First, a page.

Friday, July 11, 2014

Stephen Sondheim, Movie Star

Response to Six by Sondheim, directed by James Lapine for HBO Documentary Films, 2014.

For James Lapine's documentary Six by Sondheim, seamless editing gives us one anecdote told across sixty years of archival film, as Stephen Sondheim tells interviewer after interviewer about that afternoon when he was fifteen, and Broadway master Oscar Hammerstein taught him more about writing a musical than he learned anywhere else.  In his twenties, in black-and-white, he appears reserved until he launches into the story.  Then we see the animation and hear the delight that remain with him to the present day.  The face has changed, but Sondheim's voice -- in both the literal and figurative senses -- remains the same.

Anyone interested in Sondheim's career and craft will recognize all the material lovingly assembled here. It's roughly organized around six songs, but each song is a gateway into a stage in Sondheim's career, or into an aspect of his creative process.  We see Larry Kert in close up performing "Something Coming" with piano (and a leather jacket) on the set of a New York local Sunday morning TV program, and Dean Jones' final take of "Being Alive" in an extended clip from the 1970 documentary about the recording of Company's original cast album.  Thanks to YouTube, we hear "Send in the Clowns" spliced together from a half-dozen different interpretations (the egregious one being Patti LaBelle, who holds the second syllable of "you in midair" until the house goes wild), topped by a new performance by Audra McDonald with a classical guitarist. 

"Opening Doors" is presented as an accurate and affectionate picture of the life Sondheim led with his cohort of writers in the late 50s and early 60s -- Mary Rodgers, Sheldon Harnick, Jerry Bock, Fred Ebb, John Kander.  It's directed as a kind of MGM musical / MTV video hybrid, the camera swirling around the three characters as they sing their rapid-fire conversation on a pastel-colored retro soundstage set.  Every phrase gives the actor some specific thought to project, illustrating how Sondheim gives his actors so much to "play" in face, gesture, and tone.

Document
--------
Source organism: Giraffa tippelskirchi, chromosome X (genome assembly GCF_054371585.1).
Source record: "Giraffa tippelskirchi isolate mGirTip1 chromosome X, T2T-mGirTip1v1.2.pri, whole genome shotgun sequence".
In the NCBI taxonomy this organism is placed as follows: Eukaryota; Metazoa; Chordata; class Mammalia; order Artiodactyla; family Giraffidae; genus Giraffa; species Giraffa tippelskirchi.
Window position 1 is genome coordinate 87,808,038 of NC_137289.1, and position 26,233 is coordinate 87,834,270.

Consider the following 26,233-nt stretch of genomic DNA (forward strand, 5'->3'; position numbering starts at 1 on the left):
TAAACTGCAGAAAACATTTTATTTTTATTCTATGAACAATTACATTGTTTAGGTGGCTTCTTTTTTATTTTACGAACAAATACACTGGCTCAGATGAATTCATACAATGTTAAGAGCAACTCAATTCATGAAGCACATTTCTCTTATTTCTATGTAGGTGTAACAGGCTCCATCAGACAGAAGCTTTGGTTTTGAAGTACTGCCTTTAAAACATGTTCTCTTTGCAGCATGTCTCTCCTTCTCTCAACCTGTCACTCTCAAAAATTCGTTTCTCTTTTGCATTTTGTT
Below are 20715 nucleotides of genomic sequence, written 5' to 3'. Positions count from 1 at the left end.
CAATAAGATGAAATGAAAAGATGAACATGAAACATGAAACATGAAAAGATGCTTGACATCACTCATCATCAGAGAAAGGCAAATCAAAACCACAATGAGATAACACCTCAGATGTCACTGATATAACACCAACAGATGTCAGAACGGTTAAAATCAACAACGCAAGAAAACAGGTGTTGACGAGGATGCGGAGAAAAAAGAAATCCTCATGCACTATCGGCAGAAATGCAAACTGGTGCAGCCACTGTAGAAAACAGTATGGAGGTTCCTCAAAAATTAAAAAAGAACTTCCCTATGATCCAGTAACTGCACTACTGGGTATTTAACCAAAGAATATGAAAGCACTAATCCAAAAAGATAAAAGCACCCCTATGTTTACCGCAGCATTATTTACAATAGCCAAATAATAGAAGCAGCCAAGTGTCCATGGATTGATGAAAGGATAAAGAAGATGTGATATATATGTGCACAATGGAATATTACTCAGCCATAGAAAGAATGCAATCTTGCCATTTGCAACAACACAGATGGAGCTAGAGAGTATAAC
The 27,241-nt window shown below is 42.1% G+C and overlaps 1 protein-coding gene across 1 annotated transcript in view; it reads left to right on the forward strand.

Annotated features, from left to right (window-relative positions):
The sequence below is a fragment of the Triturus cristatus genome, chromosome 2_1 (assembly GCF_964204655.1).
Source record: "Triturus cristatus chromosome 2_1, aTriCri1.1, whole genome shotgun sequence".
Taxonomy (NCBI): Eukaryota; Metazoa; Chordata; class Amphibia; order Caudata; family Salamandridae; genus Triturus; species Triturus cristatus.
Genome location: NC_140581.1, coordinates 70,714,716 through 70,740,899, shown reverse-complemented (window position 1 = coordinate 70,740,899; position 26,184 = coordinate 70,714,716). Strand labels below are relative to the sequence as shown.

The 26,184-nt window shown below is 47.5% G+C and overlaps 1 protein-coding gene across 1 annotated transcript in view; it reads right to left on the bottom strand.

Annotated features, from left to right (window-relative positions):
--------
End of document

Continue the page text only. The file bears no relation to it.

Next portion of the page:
Even for the aficionado, there are a few surprises.  The prime example is a performance of "I'm Still Here." Written to be an anthem of survival for a diva past her prime, the song here is turned inside-out:  a youngish man sings to minimal accompaniment as the camera turns our attention to women in various stages of life as they react.  It's very uncomfortable, as the words seem to conjure feelings of loss and regret in the women.  In the end, it's very moving. 

Another surprise is to see Sondheim's home movies, visiting the Forum and making the obvious joke. We see him walking around his Connecticut home, his standard poodles cavorting.  We see rare clips of Merman in Gypsy and Glynis Johns in A Little Night Music.  Sondheim is momentarily nonplussed when Interviewer Diane Sawyer asks, "Do you regret not having children?"  Another time, speaking directly to the man behind the camera, James Lapine, Sondheim expresses gratitude for their collaboration on Sunday in the Park with George, because it revived him at the point when Merrily We Roll Along had failed, "and people wanted Hal and me to fail."  .

I also prize a close up of Sondheim's face, in black and white, ca. 1965, during a discussion of Do I Hear a Waltz?  Book writer Arthur Laurents is telling the interviewer what Sondheim accomplishes in his lyrics, making each line tell.  [I quote from memory]  "You hear a song begin, 'When I hold your hand,' okay, we all know the rest, 'I fall in love,' okay, and we're ready for the next song. But not Steve...."   Sondheim displays no overt reaction to his friend's appreciation.  "No one else is writing like him," Laurents says.  The camera lingers on Sondheim.

In 1965, that was the face of a young man whose resume was already full of hits that are enduring classics:  West Side Story, Gypsy, and A Funny Thing Happened on the Way to the Forum.  Still ahead of him lay the writing of scores for shows that re-imagined musical theatre in a way that would have made Oscar Hammerstein proud. 

Thinking back on that young face, I'm reminded of the last words in the documentary, written by James Lapine, spoken by "George" at the end of "Sunday":  "Blank.  A white page or canvas.  ....So many possibilities."

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